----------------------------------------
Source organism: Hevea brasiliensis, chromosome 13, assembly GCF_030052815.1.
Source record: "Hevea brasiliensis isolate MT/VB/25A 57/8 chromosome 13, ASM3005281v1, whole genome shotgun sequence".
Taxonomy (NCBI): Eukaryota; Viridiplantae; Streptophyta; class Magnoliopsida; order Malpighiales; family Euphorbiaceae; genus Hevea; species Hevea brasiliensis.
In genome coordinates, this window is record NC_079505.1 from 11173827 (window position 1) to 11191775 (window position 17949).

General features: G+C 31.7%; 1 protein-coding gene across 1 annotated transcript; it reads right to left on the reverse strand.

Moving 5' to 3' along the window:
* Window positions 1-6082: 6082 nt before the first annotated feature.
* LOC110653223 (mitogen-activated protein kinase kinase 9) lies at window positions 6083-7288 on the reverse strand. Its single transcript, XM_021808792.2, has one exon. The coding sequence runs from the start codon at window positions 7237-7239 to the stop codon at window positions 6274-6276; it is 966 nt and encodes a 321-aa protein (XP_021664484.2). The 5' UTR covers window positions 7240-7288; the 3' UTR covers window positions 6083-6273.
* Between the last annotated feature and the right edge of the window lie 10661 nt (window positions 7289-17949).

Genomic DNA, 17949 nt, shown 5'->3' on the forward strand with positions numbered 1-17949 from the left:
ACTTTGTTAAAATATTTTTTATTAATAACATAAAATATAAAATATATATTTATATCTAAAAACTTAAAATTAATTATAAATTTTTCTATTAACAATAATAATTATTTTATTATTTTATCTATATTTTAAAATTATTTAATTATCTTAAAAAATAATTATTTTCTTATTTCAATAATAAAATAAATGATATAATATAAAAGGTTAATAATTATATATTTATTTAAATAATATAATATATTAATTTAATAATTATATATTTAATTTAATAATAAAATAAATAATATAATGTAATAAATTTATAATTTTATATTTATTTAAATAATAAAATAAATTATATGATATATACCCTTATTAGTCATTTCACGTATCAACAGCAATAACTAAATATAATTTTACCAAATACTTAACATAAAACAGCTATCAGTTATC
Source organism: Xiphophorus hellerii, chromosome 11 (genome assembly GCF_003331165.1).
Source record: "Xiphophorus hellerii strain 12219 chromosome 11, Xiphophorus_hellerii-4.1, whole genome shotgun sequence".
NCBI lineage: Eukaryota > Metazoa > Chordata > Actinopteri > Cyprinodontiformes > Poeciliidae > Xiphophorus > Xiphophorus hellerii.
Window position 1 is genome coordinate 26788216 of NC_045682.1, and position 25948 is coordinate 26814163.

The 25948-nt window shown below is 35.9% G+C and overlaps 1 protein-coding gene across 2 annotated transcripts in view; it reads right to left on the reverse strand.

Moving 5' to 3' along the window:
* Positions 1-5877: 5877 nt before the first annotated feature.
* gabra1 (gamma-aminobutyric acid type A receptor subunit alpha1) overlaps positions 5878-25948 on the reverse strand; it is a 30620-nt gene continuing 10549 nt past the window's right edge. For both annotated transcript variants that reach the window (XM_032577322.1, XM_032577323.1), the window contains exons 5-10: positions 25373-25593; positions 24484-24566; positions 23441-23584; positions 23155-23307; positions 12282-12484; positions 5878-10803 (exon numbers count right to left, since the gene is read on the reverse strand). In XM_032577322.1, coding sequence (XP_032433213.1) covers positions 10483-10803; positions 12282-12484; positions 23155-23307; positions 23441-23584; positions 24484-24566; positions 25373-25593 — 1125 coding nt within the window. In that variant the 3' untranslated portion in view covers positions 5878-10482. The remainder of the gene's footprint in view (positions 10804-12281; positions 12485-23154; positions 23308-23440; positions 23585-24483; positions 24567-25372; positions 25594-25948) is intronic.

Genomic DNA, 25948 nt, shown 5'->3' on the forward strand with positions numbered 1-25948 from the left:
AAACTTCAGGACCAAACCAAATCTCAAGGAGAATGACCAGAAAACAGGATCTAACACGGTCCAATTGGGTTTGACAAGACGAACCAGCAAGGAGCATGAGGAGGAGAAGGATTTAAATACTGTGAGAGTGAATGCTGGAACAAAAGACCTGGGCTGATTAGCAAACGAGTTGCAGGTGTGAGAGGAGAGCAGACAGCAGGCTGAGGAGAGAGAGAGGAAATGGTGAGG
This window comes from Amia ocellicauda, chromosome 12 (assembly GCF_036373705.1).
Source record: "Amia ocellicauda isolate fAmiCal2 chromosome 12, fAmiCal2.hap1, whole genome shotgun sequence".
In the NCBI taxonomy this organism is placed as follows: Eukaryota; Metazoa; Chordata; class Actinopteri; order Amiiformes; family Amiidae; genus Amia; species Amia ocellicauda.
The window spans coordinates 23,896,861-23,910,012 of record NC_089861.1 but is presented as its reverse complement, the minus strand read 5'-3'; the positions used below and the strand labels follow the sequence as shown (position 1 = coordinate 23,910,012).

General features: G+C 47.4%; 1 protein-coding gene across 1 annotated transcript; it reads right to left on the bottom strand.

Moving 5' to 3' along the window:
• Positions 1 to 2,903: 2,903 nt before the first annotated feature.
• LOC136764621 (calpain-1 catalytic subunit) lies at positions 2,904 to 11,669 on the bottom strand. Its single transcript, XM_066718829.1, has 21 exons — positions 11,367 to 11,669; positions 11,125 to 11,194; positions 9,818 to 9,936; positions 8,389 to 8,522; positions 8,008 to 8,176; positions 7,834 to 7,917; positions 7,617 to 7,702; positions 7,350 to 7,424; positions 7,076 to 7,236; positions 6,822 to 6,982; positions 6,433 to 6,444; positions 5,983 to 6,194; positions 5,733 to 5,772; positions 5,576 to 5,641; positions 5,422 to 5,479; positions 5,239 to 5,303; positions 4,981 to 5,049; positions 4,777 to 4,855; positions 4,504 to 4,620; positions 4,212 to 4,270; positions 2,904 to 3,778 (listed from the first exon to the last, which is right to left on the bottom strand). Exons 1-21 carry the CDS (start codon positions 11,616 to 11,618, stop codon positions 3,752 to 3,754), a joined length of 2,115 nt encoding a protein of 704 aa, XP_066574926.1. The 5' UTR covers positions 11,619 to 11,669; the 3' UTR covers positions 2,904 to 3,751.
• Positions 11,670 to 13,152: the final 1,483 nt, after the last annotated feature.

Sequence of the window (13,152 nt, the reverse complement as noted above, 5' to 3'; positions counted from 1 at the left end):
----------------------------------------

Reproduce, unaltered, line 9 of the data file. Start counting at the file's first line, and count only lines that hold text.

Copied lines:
* Between the last annotated feature and the right edge of the window lie 10661 nt (window positions 7289-17949).